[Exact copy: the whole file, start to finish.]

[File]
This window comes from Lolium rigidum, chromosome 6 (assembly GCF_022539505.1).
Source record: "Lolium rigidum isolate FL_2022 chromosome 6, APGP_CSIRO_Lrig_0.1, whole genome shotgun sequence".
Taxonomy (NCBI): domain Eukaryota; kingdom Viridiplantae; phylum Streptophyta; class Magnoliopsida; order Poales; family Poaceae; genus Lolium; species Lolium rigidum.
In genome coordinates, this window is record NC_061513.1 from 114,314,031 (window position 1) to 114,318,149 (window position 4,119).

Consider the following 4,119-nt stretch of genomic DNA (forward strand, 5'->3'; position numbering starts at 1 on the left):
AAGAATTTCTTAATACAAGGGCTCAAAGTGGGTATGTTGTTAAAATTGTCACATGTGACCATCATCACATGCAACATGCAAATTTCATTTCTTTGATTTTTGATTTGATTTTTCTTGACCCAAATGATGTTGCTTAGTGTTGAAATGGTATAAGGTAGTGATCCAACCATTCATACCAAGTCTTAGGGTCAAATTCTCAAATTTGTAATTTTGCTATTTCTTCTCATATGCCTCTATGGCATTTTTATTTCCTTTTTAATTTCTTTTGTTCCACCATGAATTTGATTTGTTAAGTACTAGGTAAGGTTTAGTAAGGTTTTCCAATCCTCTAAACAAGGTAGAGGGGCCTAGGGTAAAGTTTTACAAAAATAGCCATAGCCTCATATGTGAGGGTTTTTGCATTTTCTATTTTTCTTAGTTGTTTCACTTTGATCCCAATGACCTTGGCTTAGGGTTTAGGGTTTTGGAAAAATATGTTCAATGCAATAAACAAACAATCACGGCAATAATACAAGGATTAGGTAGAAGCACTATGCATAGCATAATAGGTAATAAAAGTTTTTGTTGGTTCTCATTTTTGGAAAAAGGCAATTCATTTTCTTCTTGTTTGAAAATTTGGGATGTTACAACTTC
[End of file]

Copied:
This window comes from Lolium rigidum, chromosome 6 (assembly GCF_022539505.1).
Source record: "Lolium rigidum isolate FL_2022 chromosome 6, APGP_CSIRO_Lrig_0.1, whole genome shotgun sequence".
Taxonomy (NCBI): domain Eukaryota; kingdom Viridiplantae; phylum Streptophyta; class Magnoliopsida; order Poales; family Poaceae; genus Lolium; species Lolium rigidum.
In genome coordinates, this window is record NC_061513.1 from 114,314,031 (window position 1) to 114,318,149 (window position 4,119).

Consider the following 4,119-nt stretch of genomic DNA (forward strand, 5'->3'; position numbering starts at 1 on the left):
AAGAATTTCTTAATACAAGGGCTCAAAGTGGGTATGTTGTTAAAATTGTCACATGTGACCATCATCACATGCAACATGCAAATTTCATTTCTTTGATTTTTGATTTGATTTTTCTTGACCCAAATGATGTTGCTTAGTGTTGAAATGGTATAAGGTAGTGATCCAACCATTCATACCAAGTCTTAGGGTCAAATTCTCAAATTTGTAATTTTGCTATTTCTTCTCATATGCCTCTATGGCATTTTTATTTCCTTTTTAATTTCTTTTGTTCCACCATGAATTTGATTTGTTAAGTACTAGGTAAGGTTTAGTAAGGTTTTCCAATCCTCTAAACAAGGTAGAGGGGCCTAGGGTAAAGTTTTACAAAAATAGCCATAGCCTCATATGTGAGGGTTTTTGCATTTTCTATTTTTCTTAGTTGTTTCACTTTGATCCCAATGACCTTGGCTTAGGGTTTAGGGTTTTGGAAAAATATGTTCAATGCAATAAACAAACAATCACGGCAATAATACAAGGATTAGGTAGAAGCACTATGCATAGCATAATAGGTAATAAAAGTTTTTGTTGGTTCTCATTTTTGGAAAAAGGCAATTCATTTTCTTCTTGTTTGAAAATTTGGGATGTTACAACTTC